Quantcast
Environmental News for a Healthier Planet and Life

Help Support EcoWatch

Thousands of Walruses Stranded Ashore in Alaska Once Again Due to Rapidly Melting Sea Ice

Climate

In what has now become a regular occurrence, thousands of walruses are being forced ashore on a remote barrier island in Alaska, threatening their survival. Walruses use sea ice to rest and feed. But with Arctic sea ice hitting a new low this past winter and fears that the Arctic could be entirely ice-free in summer months by the 2030s, walruses have no choice but to crowd ashore in mass numbers.

The first reported sighting this year was earlier this week. Gary Braasch, an environmental photographer, told The Guardian he first spotted the walruses coming ashore on the southern end of the barrier island, about two miles from the hamlet of Point Lay. The mass stranding comes ahead of President Obama's visit to Alaska to shed a spotlight on the toll climate change is taking on the Arctic region.

Last year, upwards of 35,000 walruses were forced ashore, setting a record. U.S. government agencies and the Native village of Point Lay ask that the media refrain from visiting the community to film or "sightsee" as "the walruses need space to reduce disturbance and possible trampling of animals." Since at least 2007, due to the loss of sea ice in the Chukchi Sea, "walrus females and calves are coming ashore in the late summer/early fall in large numbers near the community," said U.S Fish and Wildlife Service (USFWS), National Oceanic and Atmospheric Administration and U.S. Geological Survey in a joint statement.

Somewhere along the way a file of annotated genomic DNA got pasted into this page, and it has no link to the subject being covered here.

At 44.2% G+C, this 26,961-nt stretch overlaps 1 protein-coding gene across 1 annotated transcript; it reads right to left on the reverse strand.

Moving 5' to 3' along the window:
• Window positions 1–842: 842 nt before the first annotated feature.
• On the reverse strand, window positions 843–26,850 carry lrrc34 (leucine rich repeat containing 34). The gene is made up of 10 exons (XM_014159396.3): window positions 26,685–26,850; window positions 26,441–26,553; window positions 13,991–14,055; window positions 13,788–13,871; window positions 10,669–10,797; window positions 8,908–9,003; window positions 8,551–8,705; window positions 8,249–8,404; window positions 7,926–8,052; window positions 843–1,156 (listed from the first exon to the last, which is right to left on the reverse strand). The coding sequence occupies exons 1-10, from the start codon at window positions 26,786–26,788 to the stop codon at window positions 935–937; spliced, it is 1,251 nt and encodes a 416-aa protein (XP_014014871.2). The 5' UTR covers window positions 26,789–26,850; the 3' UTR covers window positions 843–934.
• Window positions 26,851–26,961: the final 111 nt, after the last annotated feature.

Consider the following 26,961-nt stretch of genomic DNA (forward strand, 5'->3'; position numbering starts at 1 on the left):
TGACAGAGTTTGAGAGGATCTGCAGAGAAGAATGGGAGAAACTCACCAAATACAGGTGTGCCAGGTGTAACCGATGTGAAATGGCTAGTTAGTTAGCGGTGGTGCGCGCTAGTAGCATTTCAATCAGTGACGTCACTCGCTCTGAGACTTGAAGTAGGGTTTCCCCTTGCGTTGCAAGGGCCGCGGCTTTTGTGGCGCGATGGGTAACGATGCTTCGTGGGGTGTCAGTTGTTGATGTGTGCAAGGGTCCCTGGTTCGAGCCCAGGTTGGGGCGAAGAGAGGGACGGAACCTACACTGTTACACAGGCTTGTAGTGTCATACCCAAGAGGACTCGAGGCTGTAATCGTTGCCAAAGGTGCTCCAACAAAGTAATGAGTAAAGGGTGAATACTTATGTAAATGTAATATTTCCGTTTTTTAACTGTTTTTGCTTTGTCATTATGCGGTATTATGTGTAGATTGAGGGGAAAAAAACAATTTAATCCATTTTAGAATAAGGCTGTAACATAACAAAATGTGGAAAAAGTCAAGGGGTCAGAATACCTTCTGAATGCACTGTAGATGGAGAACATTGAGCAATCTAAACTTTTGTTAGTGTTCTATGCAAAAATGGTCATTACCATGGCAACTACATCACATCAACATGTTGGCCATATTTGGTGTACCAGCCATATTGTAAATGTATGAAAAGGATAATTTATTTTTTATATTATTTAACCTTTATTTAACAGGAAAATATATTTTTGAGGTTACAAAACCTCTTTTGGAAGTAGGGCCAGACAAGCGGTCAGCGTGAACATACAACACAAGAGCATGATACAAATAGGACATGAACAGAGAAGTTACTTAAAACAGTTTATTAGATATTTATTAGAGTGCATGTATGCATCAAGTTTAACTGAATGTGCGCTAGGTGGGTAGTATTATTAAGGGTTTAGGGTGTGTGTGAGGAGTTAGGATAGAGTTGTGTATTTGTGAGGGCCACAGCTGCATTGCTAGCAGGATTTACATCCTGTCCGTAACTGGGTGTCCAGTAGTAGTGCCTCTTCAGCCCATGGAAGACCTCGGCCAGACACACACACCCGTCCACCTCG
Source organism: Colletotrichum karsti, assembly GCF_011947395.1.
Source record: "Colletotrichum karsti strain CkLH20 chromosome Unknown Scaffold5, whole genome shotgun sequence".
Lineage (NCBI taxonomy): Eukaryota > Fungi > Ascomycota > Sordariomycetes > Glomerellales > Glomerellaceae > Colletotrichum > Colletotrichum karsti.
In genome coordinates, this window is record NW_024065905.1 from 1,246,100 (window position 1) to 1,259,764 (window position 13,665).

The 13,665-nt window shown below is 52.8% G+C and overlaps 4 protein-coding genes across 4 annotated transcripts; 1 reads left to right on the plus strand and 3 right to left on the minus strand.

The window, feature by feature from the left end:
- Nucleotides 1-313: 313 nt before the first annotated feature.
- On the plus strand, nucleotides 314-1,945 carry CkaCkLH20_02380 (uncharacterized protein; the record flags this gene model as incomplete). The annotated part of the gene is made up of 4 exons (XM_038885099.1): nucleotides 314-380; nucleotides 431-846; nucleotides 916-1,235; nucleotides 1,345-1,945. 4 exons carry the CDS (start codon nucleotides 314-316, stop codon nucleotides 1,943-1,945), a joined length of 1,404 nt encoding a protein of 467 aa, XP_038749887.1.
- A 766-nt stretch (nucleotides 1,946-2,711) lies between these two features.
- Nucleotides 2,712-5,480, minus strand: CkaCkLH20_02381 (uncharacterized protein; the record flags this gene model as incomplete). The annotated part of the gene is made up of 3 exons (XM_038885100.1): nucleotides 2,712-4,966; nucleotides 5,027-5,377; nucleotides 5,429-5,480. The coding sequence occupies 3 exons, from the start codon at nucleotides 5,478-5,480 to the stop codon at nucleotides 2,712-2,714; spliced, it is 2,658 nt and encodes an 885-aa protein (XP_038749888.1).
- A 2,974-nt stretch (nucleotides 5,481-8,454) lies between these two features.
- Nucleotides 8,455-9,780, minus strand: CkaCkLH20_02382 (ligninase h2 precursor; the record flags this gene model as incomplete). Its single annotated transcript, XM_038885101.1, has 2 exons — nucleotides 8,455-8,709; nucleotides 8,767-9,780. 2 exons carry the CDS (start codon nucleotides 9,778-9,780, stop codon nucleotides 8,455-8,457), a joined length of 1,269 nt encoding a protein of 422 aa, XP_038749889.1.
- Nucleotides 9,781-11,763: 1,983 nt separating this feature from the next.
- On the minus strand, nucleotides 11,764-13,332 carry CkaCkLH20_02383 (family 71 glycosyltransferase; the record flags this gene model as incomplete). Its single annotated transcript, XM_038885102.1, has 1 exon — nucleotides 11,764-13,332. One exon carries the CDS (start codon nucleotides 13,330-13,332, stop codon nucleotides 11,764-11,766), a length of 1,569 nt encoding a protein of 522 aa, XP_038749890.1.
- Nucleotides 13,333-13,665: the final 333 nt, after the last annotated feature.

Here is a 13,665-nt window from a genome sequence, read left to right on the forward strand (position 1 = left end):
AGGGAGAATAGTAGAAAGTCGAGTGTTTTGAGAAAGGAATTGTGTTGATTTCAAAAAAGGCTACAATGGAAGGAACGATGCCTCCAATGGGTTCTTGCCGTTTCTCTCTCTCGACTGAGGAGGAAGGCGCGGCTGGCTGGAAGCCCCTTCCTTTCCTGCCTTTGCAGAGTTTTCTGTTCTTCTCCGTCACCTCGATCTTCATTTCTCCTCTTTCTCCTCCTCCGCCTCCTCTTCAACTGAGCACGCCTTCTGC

Thousands of walruses are once again forced ashore due to rapidly melting Arctic sea ice. Photo credit: NOAA Fisheries

The site has been occupied by as many as 20,000 to 40,000 animals at its peak, according to Jim MacCracken, supervisory wildlife biologist with the USFWS. Scientists worry that any disturbances could lead to large stampedes, which injure and kill some walruses, especially calves.

"Last year, it was estimated that 60 young walruses were killed because of the sheer number of animals gathered together," said the agencies. The noise from overhead aircraft is of particular concern, and the agencies are considering placing temporary flight restrictions within the vicinity of the "haulout"—the term given to when walruses rest and feed in coastal areas during their migration.

Last year, an estimated 35,000-40,000 walruses were stranded near the Village of Point Lay on a remote barrier island in Alaska. Photo credit: NOAA Fisheries

It's common for Pacific walruses to use coastal haulouts for resting during the fall southward migration, the agencies explained. Adult males, in particular, routinely use coastal haulouts along the Bering Sea in both Russia and the U.S. during the summer months, as evidenced by this live cam of 14,000 walruses relaxing on an Alaskan island. But females and their calves prefer to rest and feed more on ice floes until they begin to migrate back to the Bering Sea for the winter.

"Ice floes provide protection from predators, allow walrus to haul out in smaller groups and provide easy access to feeding areas below," said the agencies. With Alaska and the rest of the Arctic rapidly warming, that leaves walruses no choice but to come ashore.